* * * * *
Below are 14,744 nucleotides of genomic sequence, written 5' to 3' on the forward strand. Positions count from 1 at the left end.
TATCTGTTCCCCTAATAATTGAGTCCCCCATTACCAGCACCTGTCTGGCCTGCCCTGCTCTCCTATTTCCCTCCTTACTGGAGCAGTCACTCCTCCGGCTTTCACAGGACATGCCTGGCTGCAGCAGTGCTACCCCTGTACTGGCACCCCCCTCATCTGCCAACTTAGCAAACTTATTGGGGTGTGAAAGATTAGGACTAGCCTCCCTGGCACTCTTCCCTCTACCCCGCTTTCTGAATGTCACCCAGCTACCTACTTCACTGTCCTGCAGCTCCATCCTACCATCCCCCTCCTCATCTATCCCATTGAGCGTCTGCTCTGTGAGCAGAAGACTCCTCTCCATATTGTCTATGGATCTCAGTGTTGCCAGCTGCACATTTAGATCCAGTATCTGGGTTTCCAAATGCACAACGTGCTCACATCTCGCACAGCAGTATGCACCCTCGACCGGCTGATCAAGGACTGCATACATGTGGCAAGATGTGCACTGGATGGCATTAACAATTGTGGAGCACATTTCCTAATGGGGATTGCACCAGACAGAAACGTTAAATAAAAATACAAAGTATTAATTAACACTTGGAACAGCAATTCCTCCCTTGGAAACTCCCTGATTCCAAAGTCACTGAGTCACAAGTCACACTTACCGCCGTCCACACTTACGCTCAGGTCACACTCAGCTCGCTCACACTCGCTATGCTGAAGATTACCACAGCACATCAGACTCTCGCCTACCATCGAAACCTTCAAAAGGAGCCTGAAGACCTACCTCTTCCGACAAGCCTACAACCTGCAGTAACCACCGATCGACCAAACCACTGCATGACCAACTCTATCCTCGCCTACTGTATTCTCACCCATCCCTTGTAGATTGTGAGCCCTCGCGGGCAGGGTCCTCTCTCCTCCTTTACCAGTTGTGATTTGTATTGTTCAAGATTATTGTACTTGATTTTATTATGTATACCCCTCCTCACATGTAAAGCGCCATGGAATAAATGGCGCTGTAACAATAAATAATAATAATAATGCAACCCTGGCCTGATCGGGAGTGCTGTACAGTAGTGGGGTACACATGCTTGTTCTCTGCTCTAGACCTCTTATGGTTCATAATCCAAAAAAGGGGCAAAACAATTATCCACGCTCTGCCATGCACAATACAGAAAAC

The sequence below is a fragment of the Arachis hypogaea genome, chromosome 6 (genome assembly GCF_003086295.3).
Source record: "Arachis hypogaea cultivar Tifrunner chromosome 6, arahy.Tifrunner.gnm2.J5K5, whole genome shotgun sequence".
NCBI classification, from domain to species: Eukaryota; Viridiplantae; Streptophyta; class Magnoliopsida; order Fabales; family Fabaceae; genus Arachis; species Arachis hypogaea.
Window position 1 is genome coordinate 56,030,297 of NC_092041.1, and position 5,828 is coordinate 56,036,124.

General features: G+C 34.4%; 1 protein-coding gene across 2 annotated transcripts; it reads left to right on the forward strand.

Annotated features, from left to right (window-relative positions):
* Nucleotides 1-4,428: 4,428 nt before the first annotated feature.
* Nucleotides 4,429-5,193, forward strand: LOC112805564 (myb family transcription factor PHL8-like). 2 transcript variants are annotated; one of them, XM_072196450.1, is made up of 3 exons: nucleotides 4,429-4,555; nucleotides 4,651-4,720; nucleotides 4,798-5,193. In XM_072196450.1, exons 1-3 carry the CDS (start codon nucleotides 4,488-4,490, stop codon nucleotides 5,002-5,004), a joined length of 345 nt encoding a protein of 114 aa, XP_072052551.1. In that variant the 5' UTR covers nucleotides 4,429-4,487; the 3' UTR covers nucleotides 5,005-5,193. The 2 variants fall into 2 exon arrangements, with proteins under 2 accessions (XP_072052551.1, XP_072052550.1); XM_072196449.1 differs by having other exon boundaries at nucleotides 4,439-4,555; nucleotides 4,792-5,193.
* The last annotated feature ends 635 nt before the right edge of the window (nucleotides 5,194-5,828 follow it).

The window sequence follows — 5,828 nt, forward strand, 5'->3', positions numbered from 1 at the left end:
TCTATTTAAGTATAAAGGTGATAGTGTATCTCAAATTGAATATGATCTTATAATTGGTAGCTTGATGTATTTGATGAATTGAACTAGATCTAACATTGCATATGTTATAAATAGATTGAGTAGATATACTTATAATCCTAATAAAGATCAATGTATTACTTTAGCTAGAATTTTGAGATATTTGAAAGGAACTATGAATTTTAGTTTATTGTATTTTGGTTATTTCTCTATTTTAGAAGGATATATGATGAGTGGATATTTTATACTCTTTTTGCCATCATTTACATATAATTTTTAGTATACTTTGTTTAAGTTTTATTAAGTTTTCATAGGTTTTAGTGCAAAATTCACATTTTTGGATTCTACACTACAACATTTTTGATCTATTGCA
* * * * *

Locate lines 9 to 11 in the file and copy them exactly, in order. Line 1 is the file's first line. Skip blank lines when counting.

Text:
* Nucleotides 1-4,428: 4,428 nt before the first annotated feature.
* Nucleotides 4,429-5,193, forward strand: LOC112805564 (myb family transcription factor PHL8-like). 2 transcript variants are annotated; one of them, XM_072196450.1, is made up of 3 exons: nucleotides 4,429-4,555; nucleotides 4,651-4,720; nucleotides 4,798-5,193. In XM_072196450.1, exons 1-3 carry the CDS (start codon nucleotides 4,488-4,490, stop codon nucleotides 5,002-5,004), a joined length of 345 nt encoding a protein of 114 aa, XP_072052551.1. In that variant the 5' UTR covers nucleotides 4,429-4,487; the 3' UTR covers nucleotides 5,005-5,193. The 2 variants fall into 2 exon arrangements, with proteins under 2 accessions (XP_072052551.1, XP_072052550.1); XM_072196449.1 differs by having other exon boundaries at nucleotides 4,439-4,555; nucleotides 4,792-5,193.
* The last annotated feature ends 635 nt before the right edge of the window (nucleotides 5,194-5,828 follow it).